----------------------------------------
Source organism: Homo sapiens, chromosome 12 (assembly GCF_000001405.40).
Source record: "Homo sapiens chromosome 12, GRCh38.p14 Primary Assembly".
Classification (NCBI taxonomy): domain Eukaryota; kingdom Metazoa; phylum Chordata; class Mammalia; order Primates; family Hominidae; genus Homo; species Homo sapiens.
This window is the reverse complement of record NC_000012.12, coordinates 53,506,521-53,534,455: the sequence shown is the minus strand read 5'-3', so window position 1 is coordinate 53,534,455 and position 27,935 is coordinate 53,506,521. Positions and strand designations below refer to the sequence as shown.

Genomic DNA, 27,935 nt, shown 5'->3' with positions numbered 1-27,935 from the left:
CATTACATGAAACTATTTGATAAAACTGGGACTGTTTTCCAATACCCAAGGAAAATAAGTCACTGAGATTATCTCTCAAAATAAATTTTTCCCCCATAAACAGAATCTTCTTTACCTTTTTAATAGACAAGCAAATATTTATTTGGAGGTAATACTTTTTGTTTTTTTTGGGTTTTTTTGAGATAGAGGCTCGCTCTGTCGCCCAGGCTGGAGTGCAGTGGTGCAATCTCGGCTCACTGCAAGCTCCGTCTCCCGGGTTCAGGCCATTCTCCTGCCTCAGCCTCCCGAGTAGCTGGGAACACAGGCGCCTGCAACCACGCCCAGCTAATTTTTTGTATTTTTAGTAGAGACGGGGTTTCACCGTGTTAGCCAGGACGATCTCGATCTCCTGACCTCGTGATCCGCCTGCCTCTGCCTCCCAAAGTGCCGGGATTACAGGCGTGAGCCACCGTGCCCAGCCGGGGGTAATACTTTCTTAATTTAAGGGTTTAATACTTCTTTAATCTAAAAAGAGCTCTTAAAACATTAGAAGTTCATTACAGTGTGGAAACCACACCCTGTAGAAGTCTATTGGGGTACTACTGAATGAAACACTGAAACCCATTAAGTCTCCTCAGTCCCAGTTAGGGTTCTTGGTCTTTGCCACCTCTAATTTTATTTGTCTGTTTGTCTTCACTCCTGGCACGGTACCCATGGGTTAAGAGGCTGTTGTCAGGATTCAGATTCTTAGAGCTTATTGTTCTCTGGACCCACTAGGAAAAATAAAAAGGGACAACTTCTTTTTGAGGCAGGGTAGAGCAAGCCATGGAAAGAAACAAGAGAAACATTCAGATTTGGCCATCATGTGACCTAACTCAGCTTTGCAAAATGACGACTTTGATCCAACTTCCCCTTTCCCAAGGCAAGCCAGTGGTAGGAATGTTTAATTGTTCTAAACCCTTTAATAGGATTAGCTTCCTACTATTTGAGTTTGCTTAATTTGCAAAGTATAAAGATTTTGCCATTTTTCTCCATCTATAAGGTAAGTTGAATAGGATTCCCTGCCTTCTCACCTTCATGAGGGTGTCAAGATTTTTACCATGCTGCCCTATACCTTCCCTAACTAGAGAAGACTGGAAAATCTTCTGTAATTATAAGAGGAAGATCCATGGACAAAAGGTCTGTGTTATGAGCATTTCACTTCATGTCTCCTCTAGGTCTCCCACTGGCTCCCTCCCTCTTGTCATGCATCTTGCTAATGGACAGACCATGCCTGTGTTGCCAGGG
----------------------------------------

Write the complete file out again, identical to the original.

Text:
Source organism: Homo sapiens, chromosome 12 (assembly GCF_000001405.40).
Source record: "Homo sapiens chromosome 12, GRCh38.p14 Primary Assembly".
Classification (NCBI taxonomy): domain Eukaryota; kingdom Metazoa; phylum Chordata; class Mammalia; order Primates; family Hominidae; genus Homo; species Homo sapiens.
This window is the reverse complement of record NC_000012.12, coordinates 53,506,521-53,534,455: the sequence shown is the minus strand read 5'-3', so window position 1 is coordinate 53,534,455 and position 27,935 is coordinate 53,506,521. Positions and strand designations below refer to the sequence as shown.

Genomic DNA, 27,935 nt, shown 5'->3' with positions numbered 1-27,935 from the left:
CATTACATGAAACTATTTGATAAAACTGGGACTGTTTTCCAATACCCAAGGAAAATAAGTCACTGAGATTATCTCTCAAAATAAATTTTTCCCCCATAAACAGAATCTTCTTTACCTTTTTAATAGACAAGCAAATATTTATTTGGAGGTAATACTTTTTGTTTTTTTTGGGTTTTTTTGAGATAGAGGCTCGCTCTGTCGCCCAGGCTGGAGTGCAGTGGTGCAATCTCGGCTCACTGCAAGCTCCGTCTCCCGGGTTCAGGCCATTCTCCTGCCTCAGCCTCCCGAGTAGCTGGGAACACAGGCGCCTGCAACCACGCCCAGCTAATTTTTTGTATTTTTAGTAGAGACGGGGTTTCACCGTGTTAGCCAGGACGATCTCGATCTCCTGACCTCGTGATCCGCCTGCCTCTGCCTCCCAAAGTGCCGGGATTACAGGCGTGAGCCACCGTGCCCAGCCGGGGGTAATACTTTCTTAATTTAAGGGTTTAATACTTCTTTAATCTAAAAAGAGCTCTTAAAACATTAGAAGTTCATTACAGTGTGGAAACCACACCCTGTAGAAGTCTATTGGGGTACTACTGAATGAAACACTGAAACCCATTAAGTCTCCTCAGTCCCAGTTAGGGTTCTTGGTCTTTGCCACCTCTAATTTTATTTGTCTGTTTGTCTTCACTCCTGGCACGGTACCCATGGGTTAAGAGGCTGTTGTCAGGATTCAGATTCTTAGAGCTTATTGTTCTCTGGACCCACTAGGAAAAATAAAAAGGGACAACTTCTTTTTGAGGCAGGGTAGAGCAAGCCATGGAAAGAAACAAGAGAAACATTCAGATTTGGCCATCATGTGACCTAACTCAGCTTTGCAAAATGACGACTTTGATCCAACTTCCCCTTTCCCAAGGCAAGCCAGTGGTAGGAATGTTTAATTGTTCTAAACCCTTTAATAGGATTAGCTTCCTACTATTTGAGTTTGCTTAATTTGCAAAGTATAAAGATTTTGCCATTTTTCTCCATCTATAAGGTAAGTTGAATAGGATTCCCTGCCTTCTCACCTTCATGAGGGTGTCAAGATTTTTACCATGCTGCCCTATACCTTCCCTAACTAGAGAAGACTGGAAAATCTTCTGTAATTATAAGAGGAAGATCCATGGACAAAAGGTCTGTGTTATGAGCATTTCACTTCATGTCTCCTCTAGGTCTCCCACTGGCTCCCTCCCTCTTGTCATGCATCTTGCTAATGGACAGACCATGCCTGTGTTGCCAGGG